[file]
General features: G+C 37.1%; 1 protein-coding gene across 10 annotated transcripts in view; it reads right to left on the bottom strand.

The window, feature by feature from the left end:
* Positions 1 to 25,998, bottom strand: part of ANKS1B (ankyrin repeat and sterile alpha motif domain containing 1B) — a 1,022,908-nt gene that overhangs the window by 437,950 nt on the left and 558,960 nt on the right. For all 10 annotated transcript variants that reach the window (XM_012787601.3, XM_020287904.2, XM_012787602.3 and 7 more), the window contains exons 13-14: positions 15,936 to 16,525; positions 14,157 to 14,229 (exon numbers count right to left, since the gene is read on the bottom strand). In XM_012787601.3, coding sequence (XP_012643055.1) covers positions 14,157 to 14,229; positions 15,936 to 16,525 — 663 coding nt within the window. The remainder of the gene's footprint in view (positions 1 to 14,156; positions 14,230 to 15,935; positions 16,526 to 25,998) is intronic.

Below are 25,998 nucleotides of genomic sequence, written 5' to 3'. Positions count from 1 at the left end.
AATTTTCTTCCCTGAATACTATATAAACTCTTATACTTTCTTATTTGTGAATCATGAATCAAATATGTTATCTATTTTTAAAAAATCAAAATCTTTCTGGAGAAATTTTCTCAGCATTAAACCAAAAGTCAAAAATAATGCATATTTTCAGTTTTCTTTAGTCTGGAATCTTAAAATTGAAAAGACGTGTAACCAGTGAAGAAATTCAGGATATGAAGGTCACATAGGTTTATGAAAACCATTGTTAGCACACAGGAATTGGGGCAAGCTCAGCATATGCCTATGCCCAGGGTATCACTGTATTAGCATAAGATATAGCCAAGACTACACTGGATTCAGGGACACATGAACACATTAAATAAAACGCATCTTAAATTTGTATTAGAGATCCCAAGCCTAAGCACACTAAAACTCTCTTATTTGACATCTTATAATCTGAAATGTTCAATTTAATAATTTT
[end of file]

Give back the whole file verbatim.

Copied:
General features: G+C 37.1%; 1 protein-coding gene across 10 annotated transcripts in view; it reads right to left on the bottom strand.

The window, feature by feature from the left end:
* Positions 1 to 25,998, bottom strand: part of ANKS1B (ankyrin repeat and sterile alpha motif domain containing 1B) — a 1,022,908-nt gene that overhangs the window by 437,950 nt on the left and 558,960 nt on the right. For all 10 annotated transcript variants that reach the window (XM_012787601.3, XM_020287904.2, XM_012787602.3 and 7 more), the window contains exons 13-14: positions 15,936 to 16,525; positions 14,157 to 14,229 (exon numbers count right to left, since the gene is read on the bottom strand). In XM_012787601.3, coding sequence (XP_012643055.1) covers positions 14,157 to 14,229; positions 15,936 to 16,525 — 663 coding nt within the window. The remainder of the gene's footprint in view (positions 1 to 14,156; positions 14,230 to 15,935; positions 16,526 to 25,998) is intronic.

Below are 25,998 nucleotides of genomic sequence, written 5' to 3'. Positions count from 1 at the left end.
AATTTTCTTCCCTGAATACTATATAAACTCTTATACTTTCTTATTTGTGAATCATGAATCAAATATGTTATCTATTTTTAAAAAATCAAAATCTTTCTGGAGAAATTTTCTCAGCATTAAACCAAAAGTCAAAAATAATGCATATTTTCAGTTTTCTTTAGTCTGGAATCTTAAAATTGAAAAGACGTGTAACCAGTGAAGAAATTCAGGATATGAAGGTCACATAGGTTTATGAAAACCATTGTTAGCACACAGGAATTGGGGCAAGCTCAGCATATGCCTATGCCCAGGGTATCACTGTATTAGCATAAGATATAGCCAAGACTACACTGGATTCAGGGACACATGAACACATTAAATAAAACGCATCTTAAATTTGTATTAGAGATCCCAAGCCTAAGCACACTAAAACTCTCTTATTTGACATCTTATAATCTGAAATGTTCAATTTAATAATTTT